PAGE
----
J.B. Spins

Jazz, film, and improvised culture.

Friday, August 07, 2015

Cinema on the Edge: Four Ways to Die in My Hometown

Gansu lies in the crossroads between the countries of Tibet, Mongolia, and Mainland China’s Muslim provinces. You will find more spiritualism than commercialism there. Like many young Chinese citizens, Ga Gui left home in search of greener economic pastures in the city. However, a premonition of her father’s death brings her home in Chai Chunya’s hallucinatory Four Ways to Die in My Hometown (trailer here), which screens as part of Cinema on the Edge, a retrospective tribute to the Beijing Independent Film Festival now playing in New York at Anthology Film Archives.

Despite Ga Gui’s sudden sense of urgency, her father has been dying for years—and he certainly has not been graceful about it. Increasingly senile, the old man raves against the world from the apparent comfort of his coffin, which he has not left for seven years. Understandably, her little sister is delighted to see Ga Gui, especially since she has just had her own encounter with some sort of holy fool in the mountains.

Although she lives in the city, Ga Gui is highly attuned to nature and animals. She can whisper sense into the family’s errant camel, but her powers are earthly in nature. Seeing the spirit world is the purview of others, who have much around them to see. This village is profoundly haunted, by ghosts of both the supernatural and metaphorical kind. Two old puppeteers are determined to exercise some of the latter through a performance, but their third colleague refuses to participate, perhaps because they were never very good at their craft. They started performing during the Cultural Revolution, after the fevered state had rounded up all the great masters.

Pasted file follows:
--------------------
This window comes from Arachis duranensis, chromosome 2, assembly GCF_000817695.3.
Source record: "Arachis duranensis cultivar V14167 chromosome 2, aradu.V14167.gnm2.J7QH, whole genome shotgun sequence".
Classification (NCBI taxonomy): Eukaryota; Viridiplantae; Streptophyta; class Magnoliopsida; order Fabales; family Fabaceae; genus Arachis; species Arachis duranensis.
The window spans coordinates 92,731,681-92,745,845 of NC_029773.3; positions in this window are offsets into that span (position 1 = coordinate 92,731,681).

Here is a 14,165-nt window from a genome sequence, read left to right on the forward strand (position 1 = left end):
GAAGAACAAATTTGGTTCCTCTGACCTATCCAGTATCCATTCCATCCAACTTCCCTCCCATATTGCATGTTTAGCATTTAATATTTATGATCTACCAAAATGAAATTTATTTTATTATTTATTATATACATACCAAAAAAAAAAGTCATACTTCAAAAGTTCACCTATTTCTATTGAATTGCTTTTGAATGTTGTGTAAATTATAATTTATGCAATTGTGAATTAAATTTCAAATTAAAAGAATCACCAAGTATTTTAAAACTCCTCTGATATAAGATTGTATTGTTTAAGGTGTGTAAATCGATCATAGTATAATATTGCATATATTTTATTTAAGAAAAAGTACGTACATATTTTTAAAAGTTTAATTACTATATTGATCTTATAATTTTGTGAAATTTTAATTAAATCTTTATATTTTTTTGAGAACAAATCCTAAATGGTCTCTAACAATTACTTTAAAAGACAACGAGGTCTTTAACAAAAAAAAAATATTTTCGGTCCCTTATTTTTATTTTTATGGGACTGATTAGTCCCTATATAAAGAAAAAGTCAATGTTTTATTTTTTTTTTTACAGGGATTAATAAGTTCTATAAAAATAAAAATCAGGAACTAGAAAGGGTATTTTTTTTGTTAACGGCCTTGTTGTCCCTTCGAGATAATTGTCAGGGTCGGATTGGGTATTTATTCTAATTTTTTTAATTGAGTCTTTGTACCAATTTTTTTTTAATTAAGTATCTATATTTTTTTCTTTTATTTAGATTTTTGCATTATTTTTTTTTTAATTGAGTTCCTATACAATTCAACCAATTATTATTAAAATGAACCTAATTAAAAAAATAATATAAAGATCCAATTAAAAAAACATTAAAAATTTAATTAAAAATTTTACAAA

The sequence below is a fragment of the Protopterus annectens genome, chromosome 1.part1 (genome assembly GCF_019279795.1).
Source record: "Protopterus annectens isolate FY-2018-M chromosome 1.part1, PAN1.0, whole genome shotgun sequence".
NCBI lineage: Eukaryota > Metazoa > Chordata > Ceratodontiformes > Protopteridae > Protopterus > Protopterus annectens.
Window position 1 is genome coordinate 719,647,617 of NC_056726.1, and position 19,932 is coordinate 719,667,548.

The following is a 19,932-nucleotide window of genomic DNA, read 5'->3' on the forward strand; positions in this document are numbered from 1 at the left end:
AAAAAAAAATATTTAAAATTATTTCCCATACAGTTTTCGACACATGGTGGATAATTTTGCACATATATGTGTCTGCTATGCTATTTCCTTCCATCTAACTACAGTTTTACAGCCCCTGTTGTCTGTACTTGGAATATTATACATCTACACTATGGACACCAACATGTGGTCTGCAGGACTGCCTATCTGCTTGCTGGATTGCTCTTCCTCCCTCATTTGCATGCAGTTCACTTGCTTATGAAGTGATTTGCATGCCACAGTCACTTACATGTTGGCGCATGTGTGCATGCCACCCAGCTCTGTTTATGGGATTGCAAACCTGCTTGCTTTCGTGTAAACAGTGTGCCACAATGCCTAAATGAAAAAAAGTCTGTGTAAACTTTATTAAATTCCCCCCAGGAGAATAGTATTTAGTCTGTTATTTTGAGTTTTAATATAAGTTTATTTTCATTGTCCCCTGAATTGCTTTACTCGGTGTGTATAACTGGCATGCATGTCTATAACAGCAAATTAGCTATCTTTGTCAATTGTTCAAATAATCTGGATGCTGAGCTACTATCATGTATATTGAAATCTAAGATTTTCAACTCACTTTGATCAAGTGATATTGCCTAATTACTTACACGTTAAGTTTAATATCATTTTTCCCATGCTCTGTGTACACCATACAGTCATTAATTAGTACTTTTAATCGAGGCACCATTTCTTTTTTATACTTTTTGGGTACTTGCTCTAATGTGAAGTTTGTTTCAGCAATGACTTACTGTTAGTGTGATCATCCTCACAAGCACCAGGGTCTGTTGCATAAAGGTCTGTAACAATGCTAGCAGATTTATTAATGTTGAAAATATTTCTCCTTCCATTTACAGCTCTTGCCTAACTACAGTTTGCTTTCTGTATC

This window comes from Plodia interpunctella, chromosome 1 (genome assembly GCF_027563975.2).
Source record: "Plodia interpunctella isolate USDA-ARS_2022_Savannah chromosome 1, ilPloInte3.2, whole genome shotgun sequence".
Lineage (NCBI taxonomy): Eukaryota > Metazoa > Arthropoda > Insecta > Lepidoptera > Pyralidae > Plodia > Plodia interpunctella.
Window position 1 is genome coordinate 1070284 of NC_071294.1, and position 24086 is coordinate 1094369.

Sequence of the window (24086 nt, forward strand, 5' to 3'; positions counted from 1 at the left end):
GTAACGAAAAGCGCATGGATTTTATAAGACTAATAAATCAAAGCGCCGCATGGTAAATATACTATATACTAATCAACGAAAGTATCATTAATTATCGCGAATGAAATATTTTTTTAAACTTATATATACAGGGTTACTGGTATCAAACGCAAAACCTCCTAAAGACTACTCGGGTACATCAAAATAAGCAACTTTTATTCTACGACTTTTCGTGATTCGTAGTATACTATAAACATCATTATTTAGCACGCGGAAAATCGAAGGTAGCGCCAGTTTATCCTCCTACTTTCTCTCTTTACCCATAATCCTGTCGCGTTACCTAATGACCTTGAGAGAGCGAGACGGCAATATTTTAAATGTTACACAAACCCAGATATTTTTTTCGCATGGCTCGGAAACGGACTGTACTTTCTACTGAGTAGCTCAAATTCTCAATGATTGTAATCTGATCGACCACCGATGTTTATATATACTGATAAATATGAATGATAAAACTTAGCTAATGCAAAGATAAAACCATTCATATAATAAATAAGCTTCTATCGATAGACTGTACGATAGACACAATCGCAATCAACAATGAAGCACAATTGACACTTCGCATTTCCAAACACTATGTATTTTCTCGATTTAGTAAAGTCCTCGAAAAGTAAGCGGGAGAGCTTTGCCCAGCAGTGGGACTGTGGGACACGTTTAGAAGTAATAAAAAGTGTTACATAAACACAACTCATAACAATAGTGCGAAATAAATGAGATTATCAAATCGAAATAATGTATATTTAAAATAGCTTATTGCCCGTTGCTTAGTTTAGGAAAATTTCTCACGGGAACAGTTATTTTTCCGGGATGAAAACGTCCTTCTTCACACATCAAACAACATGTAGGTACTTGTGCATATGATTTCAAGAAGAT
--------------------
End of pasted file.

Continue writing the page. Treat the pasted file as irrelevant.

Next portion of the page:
Hometown is inspired by the four Tibetan elements, but Chai is not exactly slavish about underscoring the given themes in each part of his tetraptych. In fact, the narrative is definitely rather loose, safely fitting under the experimental rubric. Instead of delving into melodrama or teachable moments, Hometown serves as the ghost at the banquet—the gibbering reminder of all the dark secrets China has chained up in its rural attics. Sometimes it really makes no sense, but it is always primal.

Fortunately, Chai has a painter’s eye for visual composition, because he does not give the audience much else to latch onto. Granted, the soundtrack is truly hypnotic, but the trance-like state it helps induce is almost counter-productive. This is a deliberately disorienting film that is in no hurry to reveal its deeper meanings. Yet, there are moments here and there that resonate with clarity. Chai’s casting instincts are also rock solid, starting with the earthy yet otherworldly Ga Gui.

The sprits are angry in Hometown, but fortunately they are also tired. They too are not immune from the film’s lulling effect. Nevertheless, Hometown is densely packed with folkloric references. Indeed, it is the sort of film that cries out for thesis treatment, but there is still no getting around the laborious pacing. Recommended for experienced patrons of avant-garde cinema only, Four Ways to Die in My Hometown screens tomorrow (7/8) and Wednesday (7/12) as part of Cinema on the Edge at Anthology Film Archives.

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